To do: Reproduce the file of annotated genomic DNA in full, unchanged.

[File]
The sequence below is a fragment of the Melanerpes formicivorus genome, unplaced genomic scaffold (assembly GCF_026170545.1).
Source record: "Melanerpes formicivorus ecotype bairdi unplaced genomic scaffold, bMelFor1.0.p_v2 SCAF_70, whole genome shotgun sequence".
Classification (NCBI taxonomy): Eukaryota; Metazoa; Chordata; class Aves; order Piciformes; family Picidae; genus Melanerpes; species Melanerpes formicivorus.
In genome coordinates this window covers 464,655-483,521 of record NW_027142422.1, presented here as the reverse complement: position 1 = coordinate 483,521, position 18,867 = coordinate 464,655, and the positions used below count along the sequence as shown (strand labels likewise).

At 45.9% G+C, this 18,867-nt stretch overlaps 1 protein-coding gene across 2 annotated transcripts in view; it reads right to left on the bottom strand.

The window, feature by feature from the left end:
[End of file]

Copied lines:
The sequence below is a fragment of the Melanerpes formicivorus genome, unplaced genomic scaffold (assembly GCF_026170545.1).
Source record: "Melanerpes formicivorus ecotype bairdi unplaced genomic scaffold, bMelFor1.0.p_v2 SCAF_70, whole genome shotgun sequence".
Classification (NCBI taxonomy): Eukaryota; Metazoa; Chordata; class Aves; order Piciformes; family Picidae; genus Melanerpes; species Melanerpes formicivorus.
In genome coordinates this window covers 464,655-483,521 of record NW_027142422.1, presented here as the reverse complement: position 1 = coordinate 483,521, position 18,867 = coordinate 464,655, and the positions used below count along the sequence as shown (strand labels likewise).

At 45.9% G+C, this 18,867-nt stretch overlaps 1 protein-coding gene across 2 annotated transcripts in view; it reads right to left on the bottom strand.

The window, feature by feature from the left end: